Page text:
An angle bisector is defined as a ray, segment, or line that divides a given angle into two angles of equal measures. The word bisector or bisection means dividing one thing into two equal parts. In geometry, we usually divide a triangle and an angle by a line or ray which is considered as an angle bisector.
|1.||What is Angle Bisector?|
|2.||Angle Bisector of a Triangle|
|3.||Properties of an Angle Bisector|
|4.||Angle Bisector Construction|
|5.||Angle Bisector Theorem|
|6.||FAQs on Angle Bisector|
What is Angle Bisector?
The angle bisector in geometry is the ray, line, or segment which divides a given angle into two equal parts. For example, an angle bisector of a 60-degree angle will divide it into two angles of 30 degrees each. In other words, it divides an angle into two smaller congruent angles. Given below is an image of an angle bisector of ∠AOB.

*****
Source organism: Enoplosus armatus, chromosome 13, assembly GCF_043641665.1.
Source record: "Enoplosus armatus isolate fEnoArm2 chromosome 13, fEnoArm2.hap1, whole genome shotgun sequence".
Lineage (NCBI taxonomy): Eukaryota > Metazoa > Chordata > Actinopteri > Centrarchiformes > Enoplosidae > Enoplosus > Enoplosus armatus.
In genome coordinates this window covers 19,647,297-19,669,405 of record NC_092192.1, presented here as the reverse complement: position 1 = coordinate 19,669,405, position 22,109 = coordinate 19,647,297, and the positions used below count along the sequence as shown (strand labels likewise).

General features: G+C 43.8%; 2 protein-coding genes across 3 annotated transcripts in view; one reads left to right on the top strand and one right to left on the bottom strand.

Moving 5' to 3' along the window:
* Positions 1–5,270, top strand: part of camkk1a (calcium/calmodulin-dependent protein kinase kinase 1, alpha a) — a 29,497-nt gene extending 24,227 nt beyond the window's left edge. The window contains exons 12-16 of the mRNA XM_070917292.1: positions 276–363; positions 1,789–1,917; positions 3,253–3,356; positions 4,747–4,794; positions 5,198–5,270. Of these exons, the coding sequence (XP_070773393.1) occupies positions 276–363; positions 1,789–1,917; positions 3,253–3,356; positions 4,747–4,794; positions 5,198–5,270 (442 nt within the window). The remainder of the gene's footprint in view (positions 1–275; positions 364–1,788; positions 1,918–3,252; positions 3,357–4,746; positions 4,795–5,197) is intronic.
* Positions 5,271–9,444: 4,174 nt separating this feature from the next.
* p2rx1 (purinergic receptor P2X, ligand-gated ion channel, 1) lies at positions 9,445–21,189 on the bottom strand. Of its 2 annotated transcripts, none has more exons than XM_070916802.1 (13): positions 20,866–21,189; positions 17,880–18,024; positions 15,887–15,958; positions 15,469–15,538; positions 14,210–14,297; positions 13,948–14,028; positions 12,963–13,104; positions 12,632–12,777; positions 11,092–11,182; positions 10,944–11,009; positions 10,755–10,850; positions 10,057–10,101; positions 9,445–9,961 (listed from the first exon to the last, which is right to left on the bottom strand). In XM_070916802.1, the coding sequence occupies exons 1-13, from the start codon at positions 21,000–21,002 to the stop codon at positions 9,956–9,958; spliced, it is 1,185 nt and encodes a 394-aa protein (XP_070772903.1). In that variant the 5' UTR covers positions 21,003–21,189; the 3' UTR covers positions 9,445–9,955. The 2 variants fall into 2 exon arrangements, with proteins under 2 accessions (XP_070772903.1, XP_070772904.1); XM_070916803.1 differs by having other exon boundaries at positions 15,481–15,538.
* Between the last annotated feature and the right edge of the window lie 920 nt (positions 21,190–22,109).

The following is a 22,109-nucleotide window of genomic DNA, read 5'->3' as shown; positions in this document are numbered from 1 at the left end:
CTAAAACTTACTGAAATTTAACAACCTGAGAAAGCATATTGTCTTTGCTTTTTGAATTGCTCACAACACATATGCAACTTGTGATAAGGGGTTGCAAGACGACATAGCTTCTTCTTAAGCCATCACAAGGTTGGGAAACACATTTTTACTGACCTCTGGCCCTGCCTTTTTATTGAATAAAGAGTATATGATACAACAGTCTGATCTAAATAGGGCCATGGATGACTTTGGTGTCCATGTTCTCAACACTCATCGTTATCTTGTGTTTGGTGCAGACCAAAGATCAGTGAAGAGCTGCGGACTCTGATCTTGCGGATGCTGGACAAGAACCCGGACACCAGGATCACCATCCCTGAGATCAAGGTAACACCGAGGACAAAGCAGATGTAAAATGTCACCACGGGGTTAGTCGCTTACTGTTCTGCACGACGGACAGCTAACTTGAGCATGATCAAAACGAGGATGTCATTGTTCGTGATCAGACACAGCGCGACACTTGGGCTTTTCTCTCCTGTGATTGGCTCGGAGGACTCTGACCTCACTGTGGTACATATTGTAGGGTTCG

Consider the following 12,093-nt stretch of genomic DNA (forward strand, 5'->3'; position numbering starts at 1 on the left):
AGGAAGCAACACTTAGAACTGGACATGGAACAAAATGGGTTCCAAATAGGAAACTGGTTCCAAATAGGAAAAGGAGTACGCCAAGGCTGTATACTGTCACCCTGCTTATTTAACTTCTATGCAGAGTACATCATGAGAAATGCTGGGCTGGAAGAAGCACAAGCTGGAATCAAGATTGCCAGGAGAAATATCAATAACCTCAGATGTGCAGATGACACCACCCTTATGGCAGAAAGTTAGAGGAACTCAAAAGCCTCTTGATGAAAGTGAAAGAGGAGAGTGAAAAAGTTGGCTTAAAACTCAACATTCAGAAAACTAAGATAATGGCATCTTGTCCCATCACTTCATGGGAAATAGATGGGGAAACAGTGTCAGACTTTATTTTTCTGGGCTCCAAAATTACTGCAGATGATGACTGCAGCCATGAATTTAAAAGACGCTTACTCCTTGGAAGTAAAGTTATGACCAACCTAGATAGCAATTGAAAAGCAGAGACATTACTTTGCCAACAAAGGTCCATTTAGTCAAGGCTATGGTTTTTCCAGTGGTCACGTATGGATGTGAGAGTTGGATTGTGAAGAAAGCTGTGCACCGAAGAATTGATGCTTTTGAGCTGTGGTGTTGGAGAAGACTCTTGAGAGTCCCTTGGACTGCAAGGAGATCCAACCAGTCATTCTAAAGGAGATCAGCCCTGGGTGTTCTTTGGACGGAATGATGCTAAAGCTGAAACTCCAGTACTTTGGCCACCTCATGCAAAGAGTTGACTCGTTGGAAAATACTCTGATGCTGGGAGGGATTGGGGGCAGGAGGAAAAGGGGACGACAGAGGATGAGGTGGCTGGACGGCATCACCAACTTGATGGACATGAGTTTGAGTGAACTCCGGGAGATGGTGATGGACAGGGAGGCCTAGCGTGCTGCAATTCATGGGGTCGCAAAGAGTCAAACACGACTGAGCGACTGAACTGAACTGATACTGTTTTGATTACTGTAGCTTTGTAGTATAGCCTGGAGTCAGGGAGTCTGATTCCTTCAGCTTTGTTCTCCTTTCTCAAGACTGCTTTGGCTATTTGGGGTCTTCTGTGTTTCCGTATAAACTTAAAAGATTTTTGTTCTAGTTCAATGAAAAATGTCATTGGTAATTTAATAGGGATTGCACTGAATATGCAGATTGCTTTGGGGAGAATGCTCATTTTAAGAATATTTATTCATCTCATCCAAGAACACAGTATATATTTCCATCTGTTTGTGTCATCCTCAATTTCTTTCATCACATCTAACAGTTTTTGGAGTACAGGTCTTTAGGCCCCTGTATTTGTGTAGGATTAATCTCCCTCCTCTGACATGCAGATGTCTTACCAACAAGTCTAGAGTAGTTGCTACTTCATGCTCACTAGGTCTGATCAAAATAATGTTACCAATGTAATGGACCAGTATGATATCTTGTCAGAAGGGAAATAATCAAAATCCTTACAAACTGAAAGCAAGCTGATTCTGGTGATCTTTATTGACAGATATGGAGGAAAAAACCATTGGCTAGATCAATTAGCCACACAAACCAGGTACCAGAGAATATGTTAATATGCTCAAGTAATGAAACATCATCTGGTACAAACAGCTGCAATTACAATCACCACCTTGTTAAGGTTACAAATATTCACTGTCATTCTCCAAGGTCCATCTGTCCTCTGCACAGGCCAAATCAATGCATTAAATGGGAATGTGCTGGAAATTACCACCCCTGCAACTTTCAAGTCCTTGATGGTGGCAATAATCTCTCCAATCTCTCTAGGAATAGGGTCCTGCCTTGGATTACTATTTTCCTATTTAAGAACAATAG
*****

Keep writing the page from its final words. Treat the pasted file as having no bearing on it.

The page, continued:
Angle Bisector of a Triangle
In a triangle, the angle bisector of an angle is a straight line that divides the angle into two equal or congruent angles. There can be three angle bisectors in every triangle, one for each vertex. The point where these three angle bisectors meet in a triangle is known as its incenter. The distance between the incenter to all the vertices of a triangle is the same. Look at the image below showing the angle bisector of a triangle. Here, AG, CE, and BD are the angle bisectors of ∠BAC, ∠ACB, and ∠ABC respectively. F is the point of intersection of all three bisectors which is known as incenter and it is at an equal distance from each of the vertex.
Properties of an Angle Bisector